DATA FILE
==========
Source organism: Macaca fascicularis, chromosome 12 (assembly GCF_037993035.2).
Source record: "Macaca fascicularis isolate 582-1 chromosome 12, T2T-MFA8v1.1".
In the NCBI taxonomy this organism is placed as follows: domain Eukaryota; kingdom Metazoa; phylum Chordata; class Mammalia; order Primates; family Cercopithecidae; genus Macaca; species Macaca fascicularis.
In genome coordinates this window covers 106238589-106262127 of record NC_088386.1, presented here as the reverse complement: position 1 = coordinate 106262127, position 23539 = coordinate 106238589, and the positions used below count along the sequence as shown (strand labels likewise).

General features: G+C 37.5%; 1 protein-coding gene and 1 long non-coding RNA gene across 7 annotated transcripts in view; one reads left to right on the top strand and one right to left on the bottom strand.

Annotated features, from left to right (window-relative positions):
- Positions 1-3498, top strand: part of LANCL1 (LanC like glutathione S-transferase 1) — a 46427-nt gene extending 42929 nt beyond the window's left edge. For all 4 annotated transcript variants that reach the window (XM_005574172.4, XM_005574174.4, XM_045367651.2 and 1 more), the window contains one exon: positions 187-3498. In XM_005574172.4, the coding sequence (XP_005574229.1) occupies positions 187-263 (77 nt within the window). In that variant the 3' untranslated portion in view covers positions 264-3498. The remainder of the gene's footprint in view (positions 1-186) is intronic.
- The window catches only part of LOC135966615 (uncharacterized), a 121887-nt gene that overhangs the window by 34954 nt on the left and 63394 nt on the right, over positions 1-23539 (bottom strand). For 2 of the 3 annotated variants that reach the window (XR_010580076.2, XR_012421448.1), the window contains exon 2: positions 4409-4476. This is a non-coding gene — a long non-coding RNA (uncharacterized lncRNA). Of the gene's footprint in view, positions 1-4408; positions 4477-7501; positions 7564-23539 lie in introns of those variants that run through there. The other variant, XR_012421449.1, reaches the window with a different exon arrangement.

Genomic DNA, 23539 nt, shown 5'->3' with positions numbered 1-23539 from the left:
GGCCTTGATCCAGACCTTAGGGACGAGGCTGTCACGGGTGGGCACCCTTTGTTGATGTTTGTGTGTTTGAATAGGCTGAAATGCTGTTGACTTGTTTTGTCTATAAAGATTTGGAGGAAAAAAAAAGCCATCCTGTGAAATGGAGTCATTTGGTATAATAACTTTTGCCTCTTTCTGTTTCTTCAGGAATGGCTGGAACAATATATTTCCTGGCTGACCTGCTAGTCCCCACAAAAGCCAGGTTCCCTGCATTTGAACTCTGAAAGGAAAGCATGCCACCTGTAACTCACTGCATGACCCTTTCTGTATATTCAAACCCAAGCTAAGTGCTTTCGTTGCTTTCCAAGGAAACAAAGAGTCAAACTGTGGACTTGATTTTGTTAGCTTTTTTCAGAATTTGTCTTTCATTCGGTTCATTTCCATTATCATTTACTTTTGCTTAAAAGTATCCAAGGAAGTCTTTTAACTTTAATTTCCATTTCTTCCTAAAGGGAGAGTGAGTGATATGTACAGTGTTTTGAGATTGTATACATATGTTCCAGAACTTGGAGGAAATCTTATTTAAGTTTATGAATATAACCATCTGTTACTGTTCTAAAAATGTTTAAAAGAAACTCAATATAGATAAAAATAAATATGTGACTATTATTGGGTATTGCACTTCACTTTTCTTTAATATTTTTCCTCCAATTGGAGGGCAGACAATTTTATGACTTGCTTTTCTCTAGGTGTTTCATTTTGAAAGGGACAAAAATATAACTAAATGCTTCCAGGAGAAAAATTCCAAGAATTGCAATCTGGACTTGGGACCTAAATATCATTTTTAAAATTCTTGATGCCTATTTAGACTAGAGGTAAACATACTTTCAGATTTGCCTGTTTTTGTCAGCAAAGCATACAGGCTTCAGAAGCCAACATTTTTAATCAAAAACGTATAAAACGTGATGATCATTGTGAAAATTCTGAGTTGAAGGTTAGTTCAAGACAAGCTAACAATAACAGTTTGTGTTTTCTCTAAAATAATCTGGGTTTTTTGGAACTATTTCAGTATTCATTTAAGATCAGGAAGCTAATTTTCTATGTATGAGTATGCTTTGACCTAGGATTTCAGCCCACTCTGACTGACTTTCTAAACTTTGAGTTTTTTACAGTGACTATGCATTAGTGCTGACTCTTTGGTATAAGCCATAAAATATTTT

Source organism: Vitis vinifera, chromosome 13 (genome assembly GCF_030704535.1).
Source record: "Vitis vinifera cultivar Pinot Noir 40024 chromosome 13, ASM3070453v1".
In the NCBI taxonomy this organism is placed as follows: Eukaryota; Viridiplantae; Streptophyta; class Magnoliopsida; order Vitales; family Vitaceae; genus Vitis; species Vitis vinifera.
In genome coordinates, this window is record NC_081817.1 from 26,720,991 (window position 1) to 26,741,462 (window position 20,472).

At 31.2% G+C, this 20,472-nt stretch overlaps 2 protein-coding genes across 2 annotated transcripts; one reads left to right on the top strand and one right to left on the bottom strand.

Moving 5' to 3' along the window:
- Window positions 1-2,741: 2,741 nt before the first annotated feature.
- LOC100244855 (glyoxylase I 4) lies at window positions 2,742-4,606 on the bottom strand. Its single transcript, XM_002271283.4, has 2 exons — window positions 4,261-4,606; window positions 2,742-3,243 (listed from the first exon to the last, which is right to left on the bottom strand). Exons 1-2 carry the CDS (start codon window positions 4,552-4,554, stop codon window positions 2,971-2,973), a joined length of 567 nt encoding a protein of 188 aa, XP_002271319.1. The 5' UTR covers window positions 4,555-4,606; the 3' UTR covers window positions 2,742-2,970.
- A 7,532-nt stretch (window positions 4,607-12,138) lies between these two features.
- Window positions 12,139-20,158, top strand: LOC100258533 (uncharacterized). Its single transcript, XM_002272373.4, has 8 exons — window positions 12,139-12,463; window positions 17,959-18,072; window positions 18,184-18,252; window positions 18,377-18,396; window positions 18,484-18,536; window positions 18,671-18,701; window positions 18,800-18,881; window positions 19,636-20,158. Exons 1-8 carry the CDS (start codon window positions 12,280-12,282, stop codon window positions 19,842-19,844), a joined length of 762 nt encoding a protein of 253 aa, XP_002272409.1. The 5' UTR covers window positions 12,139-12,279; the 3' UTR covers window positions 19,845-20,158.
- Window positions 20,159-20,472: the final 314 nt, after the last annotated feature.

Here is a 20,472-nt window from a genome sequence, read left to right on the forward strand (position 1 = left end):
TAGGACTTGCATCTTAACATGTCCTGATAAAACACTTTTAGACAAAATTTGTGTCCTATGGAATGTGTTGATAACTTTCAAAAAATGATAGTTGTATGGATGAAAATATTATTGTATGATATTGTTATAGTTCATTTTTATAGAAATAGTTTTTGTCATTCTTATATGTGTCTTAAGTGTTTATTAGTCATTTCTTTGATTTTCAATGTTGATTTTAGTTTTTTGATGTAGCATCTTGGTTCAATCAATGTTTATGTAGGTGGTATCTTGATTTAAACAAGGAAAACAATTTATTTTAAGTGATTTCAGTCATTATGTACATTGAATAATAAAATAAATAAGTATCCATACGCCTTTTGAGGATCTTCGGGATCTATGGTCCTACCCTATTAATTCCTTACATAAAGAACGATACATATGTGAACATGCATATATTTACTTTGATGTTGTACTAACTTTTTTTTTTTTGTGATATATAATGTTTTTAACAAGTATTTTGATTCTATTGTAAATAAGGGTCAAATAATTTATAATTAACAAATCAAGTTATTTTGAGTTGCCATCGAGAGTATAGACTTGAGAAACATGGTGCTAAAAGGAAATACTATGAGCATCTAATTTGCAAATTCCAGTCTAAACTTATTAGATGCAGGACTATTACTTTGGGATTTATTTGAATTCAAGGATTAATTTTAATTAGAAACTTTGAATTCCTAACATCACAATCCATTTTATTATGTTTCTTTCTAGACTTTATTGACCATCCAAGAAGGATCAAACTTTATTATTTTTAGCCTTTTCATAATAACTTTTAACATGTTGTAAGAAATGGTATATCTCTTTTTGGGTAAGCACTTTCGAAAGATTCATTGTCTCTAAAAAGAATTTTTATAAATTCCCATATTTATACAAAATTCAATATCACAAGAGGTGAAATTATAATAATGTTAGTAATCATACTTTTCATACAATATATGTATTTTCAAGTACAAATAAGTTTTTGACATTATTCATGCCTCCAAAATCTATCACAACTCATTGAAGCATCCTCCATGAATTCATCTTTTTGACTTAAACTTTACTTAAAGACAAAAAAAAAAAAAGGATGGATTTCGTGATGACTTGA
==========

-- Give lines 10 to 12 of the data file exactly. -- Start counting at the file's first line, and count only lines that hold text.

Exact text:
GGCCTTGATCCAGACCTTAGGGACGAGGCTGTCACGGGTGGGCACCCTTTGTTGATGTTTGTGTGTTTGAATAGGCTGAAATGCTGTTGACTTGTTTTGTCTATAAAGATTTGGAGGAAAAAAAAAGCCATCCTGTGAAATGGAGTCATTTGGTATAATAACTTTTGCCTCTTTCTGTTTCTTCAGGAATGGCTGGAACAATATATTTCCTGGCTGACCTGCTAGTCCCCACAAAAGCCAGGTTCCCTGCATTTGAACTCTGAAAGGAAAGCATGCCACCTGTAACTCACTGCATGACCCTTTCTGTATATTCAAACCCAAGCTAAGTGCTTTCGTTGCTTTCCAAGGAAACAAAGAGTCAAACTGTGGACTTGATTTTGTTAGCTTTTTTCAGAATTTGTCTTTCATTCGGTTCATTTCCATTATCATTTACTTTTGCTTAAAAGTATCCAAGGAAGTCTTTTAACTTTAATTTCCATTTCTTCCTAAAGGGAGAGTGAGTGATATGTACAGTGTTTTGAGATTGTATACATATGTTCCAGAACTTGGAGGAAATCTTATTTAAGTTTATGAATATAACCATCTGTTACTGTTCTAAAAATGTTTAAAAGAAACTCAATATAGATAAAAATAAATATGTGACTATTATTGGGTATTGCACTTCACTTTTCTTTAATATTTTTCCTCCAATTGGAGGGCAGACAATTTTATGACTTGCTTTTCTCTAGGTGTTTCATTTTGAAAGGGACAAAAATATAACTAAATGCTTCCAGGAGAAAAATTCCAAGAATTGCAATCTGGACTTGGGACCTAAATATCATTTTTAAAATTCTTGATGCCTATTTAGACTAGAGGTAAACATACTTTCAGATTTGCCTGTTTTTGTCAGCAAAGCATACAGGCTTCAGAAGCCAACATTTTTAATCAAAAACGTATAAAACGTGATGATCATTGTGAAAATTCTGAGTTGAAGGTTAGTTCAAGACAAGCTAACAATAACAGTTTGTGTTTTCTCTAAAATAATCTGGGTTTTTTGGAACTATTTCAGTATTCATTTAAGATCAGGAAGCTAATTTTCTATGTATGAGTATGCTTTGACCTAGGATTTCAGCCCACTCTGACTGACTTTCTAAACTTTGAGTTTTTTACAGTGACTATGCATTAGTGCTGACTCTTTGGTATAAGCCATAAAATATTTT

Source organism: Vitis vinifera, chromosome 13 (genome assembly GCF_030704535.1).
Source record: "Vitis vinifera cultivar Pinot Noir 40024 chromosome 13, ASM3070453v1".